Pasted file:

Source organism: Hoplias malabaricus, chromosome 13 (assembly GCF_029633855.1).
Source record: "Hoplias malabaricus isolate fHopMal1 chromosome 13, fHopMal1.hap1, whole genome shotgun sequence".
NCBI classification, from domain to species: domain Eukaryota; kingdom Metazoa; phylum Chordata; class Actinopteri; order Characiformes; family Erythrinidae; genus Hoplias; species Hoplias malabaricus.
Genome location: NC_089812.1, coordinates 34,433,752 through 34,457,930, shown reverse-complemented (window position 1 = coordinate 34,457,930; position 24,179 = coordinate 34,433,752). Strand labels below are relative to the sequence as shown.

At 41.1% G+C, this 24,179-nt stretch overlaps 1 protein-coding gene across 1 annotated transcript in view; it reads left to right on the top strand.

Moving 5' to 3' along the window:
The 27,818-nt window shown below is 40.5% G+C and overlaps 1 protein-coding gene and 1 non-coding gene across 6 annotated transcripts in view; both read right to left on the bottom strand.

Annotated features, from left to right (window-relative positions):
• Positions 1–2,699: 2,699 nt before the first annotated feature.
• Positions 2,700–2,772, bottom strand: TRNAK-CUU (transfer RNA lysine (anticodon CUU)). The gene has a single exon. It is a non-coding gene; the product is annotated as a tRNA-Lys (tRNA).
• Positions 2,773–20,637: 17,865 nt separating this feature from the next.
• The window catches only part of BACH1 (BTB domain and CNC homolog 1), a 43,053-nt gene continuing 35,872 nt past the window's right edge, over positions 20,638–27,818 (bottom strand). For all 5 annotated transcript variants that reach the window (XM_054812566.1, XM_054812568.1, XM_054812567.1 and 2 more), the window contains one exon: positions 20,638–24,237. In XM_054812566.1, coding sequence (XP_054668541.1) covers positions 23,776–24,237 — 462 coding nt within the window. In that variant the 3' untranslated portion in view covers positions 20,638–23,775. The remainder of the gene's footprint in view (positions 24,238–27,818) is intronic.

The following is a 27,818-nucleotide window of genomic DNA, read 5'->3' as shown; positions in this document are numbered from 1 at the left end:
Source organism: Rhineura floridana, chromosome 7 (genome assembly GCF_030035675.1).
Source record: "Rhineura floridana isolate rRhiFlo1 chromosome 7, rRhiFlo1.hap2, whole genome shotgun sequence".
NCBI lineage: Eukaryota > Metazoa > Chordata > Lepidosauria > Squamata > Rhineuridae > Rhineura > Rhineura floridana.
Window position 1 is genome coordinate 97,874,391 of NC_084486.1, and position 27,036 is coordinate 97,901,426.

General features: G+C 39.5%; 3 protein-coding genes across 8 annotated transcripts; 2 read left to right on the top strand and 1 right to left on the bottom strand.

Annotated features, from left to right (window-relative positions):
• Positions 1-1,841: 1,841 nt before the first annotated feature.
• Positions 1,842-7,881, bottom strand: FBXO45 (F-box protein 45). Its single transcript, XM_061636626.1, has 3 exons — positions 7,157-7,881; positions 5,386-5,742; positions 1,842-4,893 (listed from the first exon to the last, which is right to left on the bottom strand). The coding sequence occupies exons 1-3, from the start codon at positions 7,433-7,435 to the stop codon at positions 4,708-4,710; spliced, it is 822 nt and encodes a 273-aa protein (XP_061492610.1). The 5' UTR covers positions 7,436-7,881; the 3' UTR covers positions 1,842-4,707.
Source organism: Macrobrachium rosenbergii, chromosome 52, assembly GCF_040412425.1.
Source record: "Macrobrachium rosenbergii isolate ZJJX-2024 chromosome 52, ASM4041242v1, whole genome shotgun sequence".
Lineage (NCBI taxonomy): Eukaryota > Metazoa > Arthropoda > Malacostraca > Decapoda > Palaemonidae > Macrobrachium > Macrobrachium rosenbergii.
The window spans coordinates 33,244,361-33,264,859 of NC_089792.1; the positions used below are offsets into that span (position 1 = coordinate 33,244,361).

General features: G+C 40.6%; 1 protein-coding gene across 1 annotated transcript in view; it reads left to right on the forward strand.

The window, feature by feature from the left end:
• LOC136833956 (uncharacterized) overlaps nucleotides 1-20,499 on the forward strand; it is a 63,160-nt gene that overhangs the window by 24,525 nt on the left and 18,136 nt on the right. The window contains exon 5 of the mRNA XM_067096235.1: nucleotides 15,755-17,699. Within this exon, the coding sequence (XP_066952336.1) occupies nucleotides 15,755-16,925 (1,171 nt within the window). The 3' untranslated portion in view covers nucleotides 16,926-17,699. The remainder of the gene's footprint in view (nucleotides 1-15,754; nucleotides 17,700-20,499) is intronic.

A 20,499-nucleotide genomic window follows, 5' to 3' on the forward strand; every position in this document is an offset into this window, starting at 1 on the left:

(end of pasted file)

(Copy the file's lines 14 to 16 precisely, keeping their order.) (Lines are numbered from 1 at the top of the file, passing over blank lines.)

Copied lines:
Source organism: Rhineura floridana, chromosome 7 (genome assembly GCF_030035675.1).
Source record: "Rhineura floridana isolate rRhiFlo1 chromosome 7, rRhiFlo1.hap2, whole genome shotgun sequence".
NCBI lineage: Eukaryota > Metazoa > Chordata > Lepidosauria > Squamata > Rhineuridae > Rhineura > Rhineura floridana.